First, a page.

Over the past few years, Venezuelan society has been rapidly deteriorating. Civil unrest has heightened to the point of rioting, looting, violent crime and a government opposition group that is keen on overthrowing Maduro’s government.
Many have blamed Venezuela’s chaos on its socialist government. There are many socialist nations that aren’t in complete shambles, and many that have had some success. While I don’t agree with socialism as an ideology, I don’t believe Venezuela’s problems can be solely blamed on socialism.
Something that intensely pushed Venezuela into destabilization was the oil crash of 2014. Because the price of oil dropped so severely, and has remained low, pressure has been put on countries that rely on oil sales for most of their income. Countries with more diverse and expansive economies were better prepared to weather the storm.
Venezuela’s fragile, socialist economy was in no condition to handle a 60% drop in oil prices. At second glance, one may be able to conclude that the chaos was caused by an unlucky crash in oil markets. At third glance however, one may conclude that the oil crash may have been deliberate and strategic.
The most significant reason behind the crash was the US and Saudi’s excessive overproduction of petroleum. Supply flooded the market, demand remained stagnant and oil prices plummeted. Neither the US nor Saudi Arabia will ease back much on production because both seem willing to accept short-term losses to protect market share over the long-term.
What the United States and Saudi Arabia won’t tell you is that they both seem to be benefiting in not so obvious ways from the oil crash. The US and Saudi Arabia have both remained stable in the face of the crash while many of their enemies have suffered. Both have had financial loss due to lower oil prices, but both nations will gain a lot more market share if they can conquer their enemy’s supply.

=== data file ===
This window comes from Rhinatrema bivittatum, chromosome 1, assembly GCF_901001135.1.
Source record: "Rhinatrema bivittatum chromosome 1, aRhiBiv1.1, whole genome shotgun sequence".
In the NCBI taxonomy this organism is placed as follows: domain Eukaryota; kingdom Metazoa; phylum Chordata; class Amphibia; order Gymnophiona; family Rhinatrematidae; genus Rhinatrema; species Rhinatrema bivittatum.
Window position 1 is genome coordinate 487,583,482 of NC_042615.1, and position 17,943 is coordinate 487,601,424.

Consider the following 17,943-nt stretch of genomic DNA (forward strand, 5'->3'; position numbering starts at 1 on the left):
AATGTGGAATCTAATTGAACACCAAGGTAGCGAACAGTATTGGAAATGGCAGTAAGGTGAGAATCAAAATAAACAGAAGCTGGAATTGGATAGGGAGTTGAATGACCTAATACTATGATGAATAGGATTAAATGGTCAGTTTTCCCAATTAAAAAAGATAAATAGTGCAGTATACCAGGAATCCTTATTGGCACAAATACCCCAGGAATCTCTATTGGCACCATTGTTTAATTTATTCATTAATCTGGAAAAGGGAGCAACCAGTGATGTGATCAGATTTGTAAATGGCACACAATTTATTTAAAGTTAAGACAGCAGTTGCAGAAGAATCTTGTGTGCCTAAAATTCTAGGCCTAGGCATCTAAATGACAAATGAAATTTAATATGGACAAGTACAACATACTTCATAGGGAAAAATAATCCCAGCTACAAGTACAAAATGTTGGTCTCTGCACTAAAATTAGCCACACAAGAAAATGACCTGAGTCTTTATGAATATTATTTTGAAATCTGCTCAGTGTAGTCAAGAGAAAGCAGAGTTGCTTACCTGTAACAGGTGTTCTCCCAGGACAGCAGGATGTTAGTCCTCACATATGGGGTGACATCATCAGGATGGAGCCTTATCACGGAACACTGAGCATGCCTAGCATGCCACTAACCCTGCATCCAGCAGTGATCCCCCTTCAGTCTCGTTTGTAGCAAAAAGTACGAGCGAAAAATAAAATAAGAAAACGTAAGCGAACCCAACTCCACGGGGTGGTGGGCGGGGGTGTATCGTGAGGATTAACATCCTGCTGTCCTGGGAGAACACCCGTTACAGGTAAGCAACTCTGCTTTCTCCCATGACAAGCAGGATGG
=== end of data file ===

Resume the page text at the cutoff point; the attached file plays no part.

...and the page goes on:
Some of the countries that were most deeply affected by the oil crash include Iran, Russia, China, and yes, Venezuela. These countries have butted heads with the US/Saudi alliance in recent history.
The US’s feud with Venezuela goes back to 2007 when Hugo Chavez decided to re-nationalize the nation’s oil. This decision angered the US because ExxonMobil was doing business there long before Chavez’s decision. Exxon won a settlement in which Venezuela was ordered to pay $1.6 billion. But just recently, the Order for Venezuela to pay Exxon was overturned, probably further angering the US.
Oh, and by the way, the CEO of ExxonMobil during the time they were kicked out of Venezuela is now the current Secretary of State, Rex Tillerson. It is reasonable to assume that Tillerson will use his authority to further pressure the Venezuela into submitting to the demands of Exxon. Pressure can be applied multiple ways, but the most effective way to gain control may be to install a US friendly president with a coup.
Yes, socialism is a bad ideology and probably contributed to their downfall. However, it is far from the only factor. The oil crash was a significant fan to the flame of chaos, but it doesn’t appear to be an accident. The US and Saudi Arabia most likely crashed the oil market to weaken enemies, and Venezuela is indeed an enemy of the US. It is most likely that a large amount of the chaos in Venezuela can be attributed to the US empire and their need to concur resource rich areas.
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